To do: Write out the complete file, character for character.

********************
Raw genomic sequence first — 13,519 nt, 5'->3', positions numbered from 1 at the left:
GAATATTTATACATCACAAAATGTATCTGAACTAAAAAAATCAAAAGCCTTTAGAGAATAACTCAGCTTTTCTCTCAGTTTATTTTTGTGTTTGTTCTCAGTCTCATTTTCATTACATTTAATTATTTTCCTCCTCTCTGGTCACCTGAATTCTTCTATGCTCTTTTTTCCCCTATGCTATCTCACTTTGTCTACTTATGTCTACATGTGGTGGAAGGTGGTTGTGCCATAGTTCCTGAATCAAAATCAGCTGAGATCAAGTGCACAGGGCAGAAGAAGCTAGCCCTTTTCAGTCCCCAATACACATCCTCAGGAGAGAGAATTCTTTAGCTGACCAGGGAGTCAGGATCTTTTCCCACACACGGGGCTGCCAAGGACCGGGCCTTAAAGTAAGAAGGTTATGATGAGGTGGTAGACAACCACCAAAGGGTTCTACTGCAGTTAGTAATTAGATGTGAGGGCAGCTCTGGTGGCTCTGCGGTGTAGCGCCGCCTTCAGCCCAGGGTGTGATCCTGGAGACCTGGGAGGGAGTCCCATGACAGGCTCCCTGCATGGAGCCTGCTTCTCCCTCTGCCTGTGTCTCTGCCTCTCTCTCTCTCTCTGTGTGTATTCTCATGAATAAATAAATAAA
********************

Raw genomic sequence first — 13,519 nt, 5'->3', positions numbered from 1 at the left:
GAATATTTATACATCACAAAATGTATCTGAACTAAAAAAATCAAAAGCCTTTAGAGAATAACTCAGCTTTTCTCTCAGTTTATTTTTGTGTTTGTTCTCAGTCTCATTTTCATTACATTTAATTATTTTCCTCCTCTCTGGTCACCTGAATTCTTCTATGCTCTTTTTTCCCCTATGCTATCTCACTTTGTCTACTTATGTCTACATGTGGTGGAAGGTGGTTGTGCCATAGTTCCTGAATCAAAATCAGCTGAGATCAAGTGCACAGGGCAGAAGAAGCTAGCCCTTTTCAGTCCCCAATACACATCCTCAGGAGAGAGAATTCTTTAGCTGACCAGGGAGTCAGGATCTTTTCCCACACACGGGGCTGCCAAGGACCGGGCCTTAAAGTAAGAAGGTTATGATGAGGTGGTAGACAACCACCAAAGGGTTCTACTGCAGTTAGTAATTAGATGTGAGGGCAGCTCTGGTGGCTCTGCGGTGTAGCGCCGCCTTCAGCCCAGGGTGTGATCCTGGAGACCTGGGAGGGAGTCCCATGACAGGCTCCCTGCATGGAGCCTGCTTCTCCCTCTGCCTGTGTCTCTGCCTCTCTCTCTCTCTCTGTGTGTATTCTCATGAATAAATAAATAAA